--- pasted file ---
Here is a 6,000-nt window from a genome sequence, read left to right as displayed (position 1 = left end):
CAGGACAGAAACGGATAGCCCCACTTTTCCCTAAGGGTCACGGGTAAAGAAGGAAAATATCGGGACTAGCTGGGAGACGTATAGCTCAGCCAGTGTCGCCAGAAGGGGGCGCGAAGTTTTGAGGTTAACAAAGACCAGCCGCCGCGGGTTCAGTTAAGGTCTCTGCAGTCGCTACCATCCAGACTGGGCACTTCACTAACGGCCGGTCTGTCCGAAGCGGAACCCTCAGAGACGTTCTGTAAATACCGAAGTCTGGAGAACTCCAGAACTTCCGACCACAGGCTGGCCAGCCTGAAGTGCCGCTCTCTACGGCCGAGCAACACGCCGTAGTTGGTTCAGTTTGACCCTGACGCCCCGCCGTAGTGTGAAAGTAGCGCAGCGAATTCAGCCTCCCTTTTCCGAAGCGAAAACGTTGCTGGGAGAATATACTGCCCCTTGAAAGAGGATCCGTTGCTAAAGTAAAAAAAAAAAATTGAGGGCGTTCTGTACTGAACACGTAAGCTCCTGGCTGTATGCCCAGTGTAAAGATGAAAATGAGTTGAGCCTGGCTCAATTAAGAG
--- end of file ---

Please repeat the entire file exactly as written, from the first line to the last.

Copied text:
Here is a 6,000-nt window from a genome sequence, read left to right as displayed (position 1 = left end):
CAGGACAGAAACGGATAGCCCCACTTTTCCCTAAGGGTCACGGGTAAAGAAGGAAAATATCGGGACTAGCTGGGAGACGTATAGCTCAGCCAGTGTCGCCAGAAGGGGGCGCGAAGTTTTGAGGTTAACAAAGACCAGCCGCCGCGGGTTCAGTTAAGGTCTCTGCAGTCGCTACCATCCAGACTGGGCACTTCACTAACGGCCGGTCTGTCCGAAGCGGAACCCTCAGAGACGTTCTGTAAATACCGAAGTCTGGAGAACTCCAGAACTTCCGACCACAGGCTGGCCAGCCTGAAGTGCCGCTCTCTACGGCCGAGCAACACGCCGTAGTTGGTTCAGTTTGACCCTGACGCCCCGCCGTAGTGTGAAAGTAGCGCAGCGAATTCAGCCTCCCTTTTCCGAAGCGAAAACGTTGCTGGGAGAATATACTGCCCCTTGAAAGAGGATCCGTTGCTAAAGTAAAAAAAAAAAATTGAGGGCGTTCTGTACTGAACACGTAAGCTCCTGGCTGTATGCCCAGTGTAAAGATGAAAATGAGTTGAGCCTGGCTCAATTAAGAG